Media coverage of Justice Nadon’s nomination has fixated on his most famous (or infamous) opinion, his dissent in Khadr v Canada (Prime Minister), 2009 FCA 246. The majority of the Federal Court of Appeal held that the complicity of Canadian officials in Omar Khadr’s detainment and interrogation by US authorities violated Khadr’s rights under section 7 of the Charter. Consequently, the court upheld the trial-level decision to order Khadr’s repatriation.
The Supreme Court responded tentatively, choosing to invoke the Canadian equivalent of the “Political Questions” doctrine (2010 SCC 3). In doing so, it struck down the Federal Court of Appeal’s decision on narrow grounds. While the majority agreed that Khadr’s section 7 rights were violated and that this was not justified under section 1, it held that ordering the government to repatriate Khadr was an inappropriate remedy that failed to grant appropriate diplomatic flexibility to the executive. This was a timid—some might say cowardly—decision, but at least it set out, in no uncertain terms, the fundamental illegality of Khadr’s treatment under Canadian, US, and international law.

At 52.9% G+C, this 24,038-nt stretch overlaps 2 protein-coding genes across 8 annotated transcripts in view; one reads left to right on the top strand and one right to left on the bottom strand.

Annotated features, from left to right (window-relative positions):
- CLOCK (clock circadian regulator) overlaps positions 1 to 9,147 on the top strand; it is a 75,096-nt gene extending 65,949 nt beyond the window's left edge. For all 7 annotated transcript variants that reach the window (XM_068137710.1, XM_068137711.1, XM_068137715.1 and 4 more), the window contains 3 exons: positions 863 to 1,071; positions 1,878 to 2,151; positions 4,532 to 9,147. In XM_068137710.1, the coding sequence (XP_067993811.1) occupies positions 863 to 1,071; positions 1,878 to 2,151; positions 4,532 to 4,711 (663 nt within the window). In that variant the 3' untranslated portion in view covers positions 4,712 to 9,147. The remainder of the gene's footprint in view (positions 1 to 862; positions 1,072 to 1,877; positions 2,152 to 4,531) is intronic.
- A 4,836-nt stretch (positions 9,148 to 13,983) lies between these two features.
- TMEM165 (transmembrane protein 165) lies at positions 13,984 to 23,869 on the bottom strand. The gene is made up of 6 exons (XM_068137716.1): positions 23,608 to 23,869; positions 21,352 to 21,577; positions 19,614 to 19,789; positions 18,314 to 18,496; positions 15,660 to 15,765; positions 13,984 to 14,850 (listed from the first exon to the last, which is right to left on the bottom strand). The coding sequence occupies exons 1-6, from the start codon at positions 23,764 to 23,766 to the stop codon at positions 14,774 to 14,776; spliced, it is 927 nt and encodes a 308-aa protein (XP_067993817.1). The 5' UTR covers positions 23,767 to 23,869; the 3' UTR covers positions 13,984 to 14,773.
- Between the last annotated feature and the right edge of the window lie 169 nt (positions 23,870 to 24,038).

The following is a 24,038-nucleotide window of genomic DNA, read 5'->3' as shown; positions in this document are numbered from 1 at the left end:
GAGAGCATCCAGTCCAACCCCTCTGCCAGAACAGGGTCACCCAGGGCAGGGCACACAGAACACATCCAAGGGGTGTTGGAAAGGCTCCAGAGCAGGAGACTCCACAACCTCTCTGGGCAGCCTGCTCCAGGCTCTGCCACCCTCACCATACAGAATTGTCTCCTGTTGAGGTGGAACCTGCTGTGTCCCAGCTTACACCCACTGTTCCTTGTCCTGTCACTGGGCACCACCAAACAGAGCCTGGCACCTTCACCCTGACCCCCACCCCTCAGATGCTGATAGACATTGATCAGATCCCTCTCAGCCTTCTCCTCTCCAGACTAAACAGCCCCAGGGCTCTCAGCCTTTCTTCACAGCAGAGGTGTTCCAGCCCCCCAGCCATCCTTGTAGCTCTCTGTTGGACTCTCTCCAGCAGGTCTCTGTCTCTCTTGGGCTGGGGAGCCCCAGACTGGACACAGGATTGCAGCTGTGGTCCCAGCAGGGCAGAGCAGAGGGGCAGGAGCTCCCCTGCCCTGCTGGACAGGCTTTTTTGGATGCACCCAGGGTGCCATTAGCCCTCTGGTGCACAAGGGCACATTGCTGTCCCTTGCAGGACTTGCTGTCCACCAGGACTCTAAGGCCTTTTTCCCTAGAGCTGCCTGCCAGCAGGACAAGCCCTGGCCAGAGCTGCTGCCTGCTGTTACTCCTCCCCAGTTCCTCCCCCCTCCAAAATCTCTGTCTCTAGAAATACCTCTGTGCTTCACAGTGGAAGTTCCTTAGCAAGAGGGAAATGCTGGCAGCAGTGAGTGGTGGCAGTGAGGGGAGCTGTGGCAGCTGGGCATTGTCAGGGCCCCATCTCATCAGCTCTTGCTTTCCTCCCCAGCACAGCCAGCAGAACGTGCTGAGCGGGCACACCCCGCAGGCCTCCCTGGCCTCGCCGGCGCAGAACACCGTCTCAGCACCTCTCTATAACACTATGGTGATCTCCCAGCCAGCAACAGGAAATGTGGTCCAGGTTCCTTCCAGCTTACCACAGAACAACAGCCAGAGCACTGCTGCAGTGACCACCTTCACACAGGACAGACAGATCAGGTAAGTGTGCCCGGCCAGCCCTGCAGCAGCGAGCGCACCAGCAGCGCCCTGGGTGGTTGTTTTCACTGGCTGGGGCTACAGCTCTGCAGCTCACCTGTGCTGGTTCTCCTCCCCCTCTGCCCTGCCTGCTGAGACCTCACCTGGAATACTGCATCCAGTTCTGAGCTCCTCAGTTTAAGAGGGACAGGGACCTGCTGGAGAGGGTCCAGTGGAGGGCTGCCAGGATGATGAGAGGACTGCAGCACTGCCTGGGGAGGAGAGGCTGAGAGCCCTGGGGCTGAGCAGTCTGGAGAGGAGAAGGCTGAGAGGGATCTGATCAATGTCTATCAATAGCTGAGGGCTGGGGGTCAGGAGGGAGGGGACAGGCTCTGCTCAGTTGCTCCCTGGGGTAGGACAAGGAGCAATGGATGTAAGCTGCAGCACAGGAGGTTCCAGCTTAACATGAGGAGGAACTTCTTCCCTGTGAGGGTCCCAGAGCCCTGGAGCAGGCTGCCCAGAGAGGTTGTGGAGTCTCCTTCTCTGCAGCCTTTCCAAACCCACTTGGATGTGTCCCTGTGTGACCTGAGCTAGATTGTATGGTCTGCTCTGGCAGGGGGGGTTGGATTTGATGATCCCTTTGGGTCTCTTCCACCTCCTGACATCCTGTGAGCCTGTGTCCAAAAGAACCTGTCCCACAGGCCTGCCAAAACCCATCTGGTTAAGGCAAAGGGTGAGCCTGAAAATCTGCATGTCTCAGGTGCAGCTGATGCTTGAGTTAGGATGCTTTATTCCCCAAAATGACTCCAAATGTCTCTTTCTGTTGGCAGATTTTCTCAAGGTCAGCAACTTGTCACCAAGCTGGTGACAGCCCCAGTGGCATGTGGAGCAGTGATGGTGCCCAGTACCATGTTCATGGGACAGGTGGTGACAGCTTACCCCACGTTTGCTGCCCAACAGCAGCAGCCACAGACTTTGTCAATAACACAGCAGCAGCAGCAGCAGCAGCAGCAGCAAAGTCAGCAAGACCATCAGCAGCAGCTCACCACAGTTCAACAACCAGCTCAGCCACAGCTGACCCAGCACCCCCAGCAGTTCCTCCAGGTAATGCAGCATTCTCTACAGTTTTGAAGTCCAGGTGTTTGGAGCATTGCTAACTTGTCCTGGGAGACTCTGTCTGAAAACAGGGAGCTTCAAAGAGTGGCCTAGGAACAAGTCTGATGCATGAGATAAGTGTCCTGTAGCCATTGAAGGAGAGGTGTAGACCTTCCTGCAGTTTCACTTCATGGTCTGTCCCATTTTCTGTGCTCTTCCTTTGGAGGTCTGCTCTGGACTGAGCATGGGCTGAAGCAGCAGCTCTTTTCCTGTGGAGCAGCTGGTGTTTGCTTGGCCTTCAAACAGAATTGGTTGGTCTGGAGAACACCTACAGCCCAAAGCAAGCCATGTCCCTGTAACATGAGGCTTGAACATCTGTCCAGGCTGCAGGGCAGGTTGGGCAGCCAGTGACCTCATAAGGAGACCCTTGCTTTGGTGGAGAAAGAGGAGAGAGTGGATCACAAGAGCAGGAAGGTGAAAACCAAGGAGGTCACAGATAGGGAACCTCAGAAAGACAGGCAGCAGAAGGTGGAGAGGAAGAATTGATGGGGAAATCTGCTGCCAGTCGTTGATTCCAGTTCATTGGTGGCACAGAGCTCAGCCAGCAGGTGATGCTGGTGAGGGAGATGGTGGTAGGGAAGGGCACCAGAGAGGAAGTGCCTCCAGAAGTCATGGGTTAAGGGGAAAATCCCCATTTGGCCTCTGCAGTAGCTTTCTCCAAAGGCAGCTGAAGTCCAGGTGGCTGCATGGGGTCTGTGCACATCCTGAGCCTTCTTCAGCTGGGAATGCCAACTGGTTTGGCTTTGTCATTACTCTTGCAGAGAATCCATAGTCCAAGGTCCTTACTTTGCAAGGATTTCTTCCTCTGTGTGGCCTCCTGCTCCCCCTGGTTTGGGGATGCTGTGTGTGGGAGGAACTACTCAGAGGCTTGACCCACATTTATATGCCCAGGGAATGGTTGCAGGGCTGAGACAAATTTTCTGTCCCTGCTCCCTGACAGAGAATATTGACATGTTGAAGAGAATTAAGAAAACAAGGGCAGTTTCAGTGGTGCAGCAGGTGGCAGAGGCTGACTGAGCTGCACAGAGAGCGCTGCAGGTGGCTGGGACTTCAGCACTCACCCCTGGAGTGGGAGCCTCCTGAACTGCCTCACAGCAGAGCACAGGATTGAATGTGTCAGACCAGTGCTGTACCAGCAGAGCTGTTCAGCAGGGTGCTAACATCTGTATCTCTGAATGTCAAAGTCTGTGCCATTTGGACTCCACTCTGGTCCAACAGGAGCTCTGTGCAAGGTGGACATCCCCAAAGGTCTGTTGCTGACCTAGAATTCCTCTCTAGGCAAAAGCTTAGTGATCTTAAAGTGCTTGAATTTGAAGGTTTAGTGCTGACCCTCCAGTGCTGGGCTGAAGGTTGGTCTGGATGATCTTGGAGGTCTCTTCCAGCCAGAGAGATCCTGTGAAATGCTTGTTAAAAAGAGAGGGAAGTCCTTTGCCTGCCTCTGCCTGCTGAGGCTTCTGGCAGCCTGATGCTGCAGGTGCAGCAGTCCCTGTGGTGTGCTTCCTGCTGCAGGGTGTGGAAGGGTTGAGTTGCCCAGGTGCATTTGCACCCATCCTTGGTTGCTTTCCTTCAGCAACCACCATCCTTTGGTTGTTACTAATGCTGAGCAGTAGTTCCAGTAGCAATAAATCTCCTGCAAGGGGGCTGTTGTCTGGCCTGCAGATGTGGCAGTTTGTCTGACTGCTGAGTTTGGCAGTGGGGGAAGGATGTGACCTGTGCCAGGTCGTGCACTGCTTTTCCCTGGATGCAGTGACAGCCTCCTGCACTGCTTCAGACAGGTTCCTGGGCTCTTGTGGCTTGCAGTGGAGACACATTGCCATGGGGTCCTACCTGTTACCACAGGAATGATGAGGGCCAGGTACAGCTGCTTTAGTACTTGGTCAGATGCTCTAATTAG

Citing periodic requests by Canadian officials that Khadr receive medical assessments, independent counsel, educational materials, and periodic consular access, Justice Nadon wrote that if indeed the Canadian government owed any duty to Khadr under section 7, it had done enough to discharge its responsibilities (at para 88). In this situation, Justice Nadon argued, Canada’s hands were tied and it did all that was reasonably within its power to protect Khadr given the diplomatic situation.
Justice Nadon’s opinion certainly aligns with prevailing views of contemporary political conservatism—that is, the prioritization of security over civil liberties. But it also neatly encapsulates Prime Minister Harper’s understanding of the judiciary’s role—to give a narrow reading of Charter rights and deference to the political process. Elected governments, subject to the will of the electorate, not judges, should determine the appropriateness of a particular policy. Neither Harper nor Nadon appear particularly concerned by the fact that courts often offer the only protection that an individual in Khadr’s situation is likely to get.